That's my 2 cents, hope it helps

Wendy

post #5 of 7

I have seen some pretty bad resumes.

One tip I have- unless you are a super-duper professional that has serious achievements that you just cant leave out,

Keep it to ONE page.

Yes, CUT THE FAT.  Nobody wants to look at a badly formatted, 3 page resume with a lot of blah,blah,blah on it.

Make it attractive, easy on the eyes. Bulleted is good. Be specific. Dont talk about how great you are with something that is irrelevant to the job you are applying for.

ALWAYS check your spelling- twice. READ every word you wrote. Sometimes a fragmented thought comes out as a fragmented sentence.

Be Specific. Dont say "good people skills". Say WHY you have good people skills...

Good Luck. You need a good resume these days so write one that stands out!!

post #6 of 7

And don't ignore the skills that you honed as a homemaker and mom!  There was budgeting (family budget), scheduling (classes, playgroups, appts.) and more! 

Also, volunteer positions held during that time can be good material too.  When I was a SAHM I belonged to a moms group and served on the board, which amounted to helping schedule parties and weekly events for the kids -- but in terms of job skill, I was setting appointments, creating and mailing the monthly newsletter, and making contacts in the community too. 


As to the objective, I like to use a basic theme, then personalize it for the specific job opening, much like BlackSheepCardigans says.  It might be "Seeking a long-term, full time position in a public school setting that would allow me to match my children's calendar and grow my (fill in the blank: people skills, administrative talents, organizational abilities, etc.  what the job ad asked for.)

The other important componant is the cover letter.  It's where you can be more relaxed and personal.  The part where you get to mention that you are heading back into the workforce as the last kid is starting school -- that pretty much explains the big blank in job history for the last 8 years.  And you can say that, for your family, it's important to be home with the kids when they are home so a school corporation job would provide that as an added bonus.  You can also throw in a line about how important our kids are, and that it's not just the teachers responsibility, but each employee from the corporation's superintendant down to the school secretary & janitor all have the priveledge of helping grow these kids to reach their potential and goals, and you would be honored to be allowed to be part of that team.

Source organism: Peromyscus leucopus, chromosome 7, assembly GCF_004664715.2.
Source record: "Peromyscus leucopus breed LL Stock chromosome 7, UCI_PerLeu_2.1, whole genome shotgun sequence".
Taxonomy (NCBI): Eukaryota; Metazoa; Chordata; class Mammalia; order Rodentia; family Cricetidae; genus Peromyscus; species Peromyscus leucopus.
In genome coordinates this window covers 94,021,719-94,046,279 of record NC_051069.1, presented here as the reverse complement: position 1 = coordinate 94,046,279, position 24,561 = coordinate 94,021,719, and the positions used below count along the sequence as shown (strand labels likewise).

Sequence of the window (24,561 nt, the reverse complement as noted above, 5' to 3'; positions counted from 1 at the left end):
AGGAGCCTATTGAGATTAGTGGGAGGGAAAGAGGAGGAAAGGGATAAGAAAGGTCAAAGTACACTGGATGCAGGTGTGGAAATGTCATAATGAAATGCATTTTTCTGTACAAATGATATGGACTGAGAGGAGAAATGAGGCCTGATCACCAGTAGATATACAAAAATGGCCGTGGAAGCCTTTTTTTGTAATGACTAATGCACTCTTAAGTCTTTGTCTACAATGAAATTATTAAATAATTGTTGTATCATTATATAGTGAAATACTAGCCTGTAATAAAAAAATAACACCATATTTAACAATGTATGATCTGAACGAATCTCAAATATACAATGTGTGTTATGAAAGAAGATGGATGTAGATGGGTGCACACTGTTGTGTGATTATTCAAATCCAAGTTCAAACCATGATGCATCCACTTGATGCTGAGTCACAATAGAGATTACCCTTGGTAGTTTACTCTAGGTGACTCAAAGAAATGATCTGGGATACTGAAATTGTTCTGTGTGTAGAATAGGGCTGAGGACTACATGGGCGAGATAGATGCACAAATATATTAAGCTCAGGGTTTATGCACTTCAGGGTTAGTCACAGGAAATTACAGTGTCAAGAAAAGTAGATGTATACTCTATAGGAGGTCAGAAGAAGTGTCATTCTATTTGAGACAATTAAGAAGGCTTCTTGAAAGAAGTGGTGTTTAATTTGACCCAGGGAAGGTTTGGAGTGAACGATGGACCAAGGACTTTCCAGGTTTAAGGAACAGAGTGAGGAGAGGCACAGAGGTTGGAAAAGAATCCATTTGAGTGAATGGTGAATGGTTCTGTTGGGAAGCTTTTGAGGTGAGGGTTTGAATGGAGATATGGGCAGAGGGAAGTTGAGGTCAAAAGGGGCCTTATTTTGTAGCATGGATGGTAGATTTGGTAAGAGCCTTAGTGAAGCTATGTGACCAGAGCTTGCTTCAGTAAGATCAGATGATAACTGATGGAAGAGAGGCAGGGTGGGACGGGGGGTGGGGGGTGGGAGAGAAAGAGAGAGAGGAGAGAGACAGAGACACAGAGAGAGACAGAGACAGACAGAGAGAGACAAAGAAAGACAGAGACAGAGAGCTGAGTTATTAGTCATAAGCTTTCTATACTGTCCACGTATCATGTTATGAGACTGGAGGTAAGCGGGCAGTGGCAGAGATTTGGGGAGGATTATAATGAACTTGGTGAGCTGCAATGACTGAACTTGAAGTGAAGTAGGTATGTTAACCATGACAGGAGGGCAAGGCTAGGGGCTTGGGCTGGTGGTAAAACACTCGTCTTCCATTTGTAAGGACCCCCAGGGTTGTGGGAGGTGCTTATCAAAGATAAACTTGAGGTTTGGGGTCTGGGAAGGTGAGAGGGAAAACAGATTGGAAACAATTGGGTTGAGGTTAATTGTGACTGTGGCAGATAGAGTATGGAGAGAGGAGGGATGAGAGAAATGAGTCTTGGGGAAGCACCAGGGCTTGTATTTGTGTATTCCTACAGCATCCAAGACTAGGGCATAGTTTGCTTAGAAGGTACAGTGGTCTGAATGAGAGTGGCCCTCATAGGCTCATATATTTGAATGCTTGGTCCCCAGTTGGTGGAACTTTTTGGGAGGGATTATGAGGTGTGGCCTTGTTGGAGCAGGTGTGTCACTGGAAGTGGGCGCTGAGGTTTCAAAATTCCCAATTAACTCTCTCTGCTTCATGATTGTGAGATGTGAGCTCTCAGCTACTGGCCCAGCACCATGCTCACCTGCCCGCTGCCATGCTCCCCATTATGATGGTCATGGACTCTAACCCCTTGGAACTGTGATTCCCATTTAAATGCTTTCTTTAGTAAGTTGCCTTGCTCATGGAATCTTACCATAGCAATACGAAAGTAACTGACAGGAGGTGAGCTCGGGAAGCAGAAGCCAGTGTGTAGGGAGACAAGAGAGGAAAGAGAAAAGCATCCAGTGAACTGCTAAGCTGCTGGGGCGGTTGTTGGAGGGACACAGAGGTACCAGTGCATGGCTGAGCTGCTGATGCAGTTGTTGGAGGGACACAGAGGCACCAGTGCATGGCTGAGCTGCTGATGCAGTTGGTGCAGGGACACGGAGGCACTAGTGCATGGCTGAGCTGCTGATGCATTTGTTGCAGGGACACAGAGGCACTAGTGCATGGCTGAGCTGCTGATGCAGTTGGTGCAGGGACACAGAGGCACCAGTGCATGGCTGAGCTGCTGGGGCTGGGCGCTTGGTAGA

Good luck, and I sure hope you land the job!!  hugs

kat - wife to Tim, mom to 3 kiddos (DS 20, DD 18, & DD 15 - the 4H member)  Our flock is made up of Polish, Silver Spangled Hamburgs, a handful of brown egg layers, and we just added 5 Mottled Houdan chicks! - - avid quilter, canner, and homemaker :0)
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kat - wife to Tim, mom to 3 kiddos (DS 20, DD 18, & DD 15 - the 4H member)  Our flock is made up of Polish, Silver Spangled Hamburgs, a handful of brown egg layers, and we just added 5 Mottled Houdan chicks! - - avid quilter, canner, and homemaker :0)
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post #7 of 7

Also, maybe you could get some of the teachers who you chaperoned with to write short paragraphs each about your skill in that environment.  Even if it is a different district they may know one another, and if not, they can call them easily after they read your glowing review.

I have had this issue a few times, between maternity leave and working as a personal chef, not at a restaurant, I have holes in my resume.  I have found that few care.  Many are very understanding, and know that you were working VERY hard in your "time off".  Also, a lot of employers prefer hiring moms, they NEED to perform well to keep their job.  I find it is good to have a backup plan for your kids for sick days & let the employer know this ahead of time, while cautioning it is not ALWAYS foolproof.  Maybe this is more for my industry, where they want to pay you $12 an hour to own you body & soul 65 hours a week, but it can't hurt.

Good luck.

I have 2 wonderful sons, 3 ducks (2 Anconas & 1 Buff), 4 laying hens, a Holland Lop bunny, and a big scaredy cat.  I am a Chef, Baker, Bluegrass "Musician" (I know, you can't do both) and artisan. 

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I have 2 wonderful sons, 3 ducks (2 Anconas & 1 Buff), 4 laying hens, a Holland Lop bunny, and a big scaredy cat.  I am a Chef, Baker, Bluegrass "Musician" (I know, you can't do both) and artisan. 

Reply